“Holton Lee is very peaceful and I always felt relaxed here. When we were shown round the gardens I really liked it. But the first day was a bit daunting! There was a mix of people and it was quite noisy! It was challenging talking to people I didn’t know but I did enjoy the work I was doing: picking and arranging flowers and making up veg boxes for sale.
“My parents and people at college said they saw a change in me. When I first started, they could see how nervous I was – and I do still get nervous but I am doing it!
“Everyone brings something to the project and people have said I’m good at listening and that I’m a very kind person. I pick up what people are feeling, without them having to say it, and I have sympathy for people if they find life difficult. I know what they mean.”
Mike, a self-employed builder who was diagnosed with an inoperable brain tumour, was at first resistant to the idea of attending a therapeutic project. “I knew I needed to get out of the house. I couldn’t work or drive any more, I lost the pension I was building up and I nearly lost our house as well. But I told my wife and the lady from social services, ‘I’m not doing pottery and I’m not doing painting!’
“I wasn’t particularly keen on gardening either – I’ve got plenty of gardening to do at home. But here at Flourish there’s no pressure to do anything; you can try things and see what you like. I started making things out of wood. I had a lot of experience of working with wood, as a builder, and that skill side of my brain wasn’t affected, though my memory was.
“From the beginning, everyone was friendly but it took me a long time to connect with people and not to switch off when they were talking. And when a scan showed my brain had got worse, I said I wasn’t coming in any more. But some of the boys here are worse off than me – even though they can use a mobile phone and I can’t!
“Being around people with different disabilities has shown me that there are people out there – thousands – getting on with life when it’s difficult. I look at people in a different way now; I see people as people, not as a disability.
“At my last hospital appointment the doctor said my brain had got worse again but he couldn’t understand how I was doing the things I am doing – volunteering here three times a week now and teaching the young lads woodwork and mechanical skills. He said the work I’m doing here is better than any medication and told me to keep going!”
For myself, when I started volunteering at Holton Lee five years ago, my only intention was to help out with a bit of weeding. But after a few weeks I was puzzling to work out what was going on here: it was more than a successful therapeutic project or an organic market garden; there was something else happening.
This widely diverse range of people was not just a random group engaging in shared activities; they were building a genuine community, based on respect for everyone’s strengths and limitations and acceptance of each other’s differences.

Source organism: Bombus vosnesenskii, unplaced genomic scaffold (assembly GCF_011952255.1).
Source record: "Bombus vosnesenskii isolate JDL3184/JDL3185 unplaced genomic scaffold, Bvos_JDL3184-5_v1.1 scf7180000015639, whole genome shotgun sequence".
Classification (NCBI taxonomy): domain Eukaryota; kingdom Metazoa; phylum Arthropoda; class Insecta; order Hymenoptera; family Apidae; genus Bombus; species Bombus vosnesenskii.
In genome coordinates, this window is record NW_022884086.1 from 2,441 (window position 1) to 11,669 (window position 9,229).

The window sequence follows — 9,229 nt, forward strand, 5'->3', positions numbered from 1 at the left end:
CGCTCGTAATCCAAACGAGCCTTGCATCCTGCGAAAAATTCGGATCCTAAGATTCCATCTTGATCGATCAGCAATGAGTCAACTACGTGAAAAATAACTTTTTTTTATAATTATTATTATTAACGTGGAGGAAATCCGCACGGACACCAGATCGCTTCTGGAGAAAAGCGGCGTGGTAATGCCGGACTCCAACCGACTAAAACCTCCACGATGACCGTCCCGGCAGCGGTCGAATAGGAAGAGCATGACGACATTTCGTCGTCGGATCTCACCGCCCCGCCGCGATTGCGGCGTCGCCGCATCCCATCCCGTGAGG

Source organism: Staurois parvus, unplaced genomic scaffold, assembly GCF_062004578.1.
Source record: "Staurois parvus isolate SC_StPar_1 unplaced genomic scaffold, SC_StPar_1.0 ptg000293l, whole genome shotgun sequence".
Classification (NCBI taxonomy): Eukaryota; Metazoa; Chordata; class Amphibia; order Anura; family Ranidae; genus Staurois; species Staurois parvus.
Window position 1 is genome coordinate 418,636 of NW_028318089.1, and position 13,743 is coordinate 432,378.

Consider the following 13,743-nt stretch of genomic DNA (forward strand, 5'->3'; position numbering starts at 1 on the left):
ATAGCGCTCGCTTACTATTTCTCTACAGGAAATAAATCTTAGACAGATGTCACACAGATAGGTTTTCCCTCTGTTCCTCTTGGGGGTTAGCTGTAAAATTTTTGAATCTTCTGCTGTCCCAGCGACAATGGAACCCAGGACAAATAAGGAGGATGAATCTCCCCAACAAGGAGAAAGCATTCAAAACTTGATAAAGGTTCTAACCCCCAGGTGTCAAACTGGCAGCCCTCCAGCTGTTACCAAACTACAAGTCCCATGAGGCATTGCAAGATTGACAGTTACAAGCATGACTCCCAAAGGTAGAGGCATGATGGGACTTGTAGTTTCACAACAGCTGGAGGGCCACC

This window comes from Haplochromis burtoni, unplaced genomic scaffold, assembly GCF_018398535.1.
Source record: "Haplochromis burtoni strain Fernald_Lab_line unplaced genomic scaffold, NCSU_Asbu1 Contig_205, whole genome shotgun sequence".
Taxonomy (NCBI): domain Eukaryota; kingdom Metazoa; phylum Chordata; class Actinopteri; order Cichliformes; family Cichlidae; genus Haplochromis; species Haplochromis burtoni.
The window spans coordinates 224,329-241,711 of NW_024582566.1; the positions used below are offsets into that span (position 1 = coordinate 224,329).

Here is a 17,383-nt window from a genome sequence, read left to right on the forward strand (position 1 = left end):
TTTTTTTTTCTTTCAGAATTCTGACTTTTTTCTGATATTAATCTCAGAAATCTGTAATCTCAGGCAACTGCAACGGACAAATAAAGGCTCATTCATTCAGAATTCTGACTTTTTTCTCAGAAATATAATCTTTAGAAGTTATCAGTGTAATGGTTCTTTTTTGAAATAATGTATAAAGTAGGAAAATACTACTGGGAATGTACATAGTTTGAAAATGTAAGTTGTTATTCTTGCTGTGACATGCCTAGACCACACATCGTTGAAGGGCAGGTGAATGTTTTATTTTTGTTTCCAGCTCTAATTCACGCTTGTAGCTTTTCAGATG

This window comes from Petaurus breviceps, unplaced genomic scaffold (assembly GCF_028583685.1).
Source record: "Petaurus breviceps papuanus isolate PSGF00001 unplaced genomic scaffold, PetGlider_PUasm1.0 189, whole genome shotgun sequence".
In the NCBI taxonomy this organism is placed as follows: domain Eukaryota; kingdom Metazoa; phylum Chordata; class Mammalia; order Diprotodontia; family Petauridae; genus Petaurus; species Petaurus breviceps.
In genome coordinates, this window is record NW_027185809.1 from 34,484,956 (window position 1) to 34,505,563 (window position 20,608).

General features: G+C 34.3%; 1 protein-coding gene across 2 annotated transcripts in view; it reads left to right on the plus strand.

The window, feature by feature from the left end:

The dividing lines are blurred here. A non-verbal young man with autism and physical disabilities shows a volunteer how to change a drill bit. Staff members talk honestly about their own struggles with maintaining mental health. Support workers and carers say that accompanying their clients to the project doesn’t feel like work but benefits them as well.
I love the absence of ‘us and them.’ And the fact that absolutely everything – even uprooting a whole patch of plants in the mistaken belief that they are weeds – is not only forgiven but likely to prompt gales of laughter. But most of all I love the way that people change from numb and terrified newcomers to confident members of this thriving community – within a couple of weeks of arriving.
That’s why an offer to write a few paragraphs telling people’s stories, in an attempt to promote awareness and aid much-needed fundraising for this worthwhile charity, somehow grew into a whole book. If you’d like to read more, it’s on Amazon: Flourish! A gentler way to grow people – price £5.99, with all profits going to the Flourish project. To purchase a copy, or perhaps even several copies, click here!
Or better still, if you’re in the area, pop into the farmhouse shop, pick up a copy there and come and see us!
Clare Nonhebel is author of 14 fiction and non-fiction books – the latter covering subjects including homelessness, Death Row, faith and doubt, and spiritual healing. Details of all of them are on her website https://clarenonhebel.com
Her first novel, Cold Showers, won a Trask Award for new fiction writers, was serialized in a women’s magazine and broadcast on BBC radio, and some books have been translated into German, Swedish and Slovene.
Before becoming a freelance journalist, Clare worked for charities and a social work agency and as a PR agency account executive. She has been a regular feature writer for women’s and business magazines and a columnist for a Christian publication, as well as writing newspaper articles and reviews and producing company in-house magazines.
Her own experience of health problems has drawn her to explore the realities of genuine spiritual, physical and emotional healing, and has led to a belief that people can only be healed into community, not back into their pre-symptom individual lives.
Clare graduated in French Studies with Philosophy from Warwick University and enjoys gardening, swimming in the sea, and has a love/hate relationship with sewing. She lives with her husband Robin, a retired history teacher, in Dorset.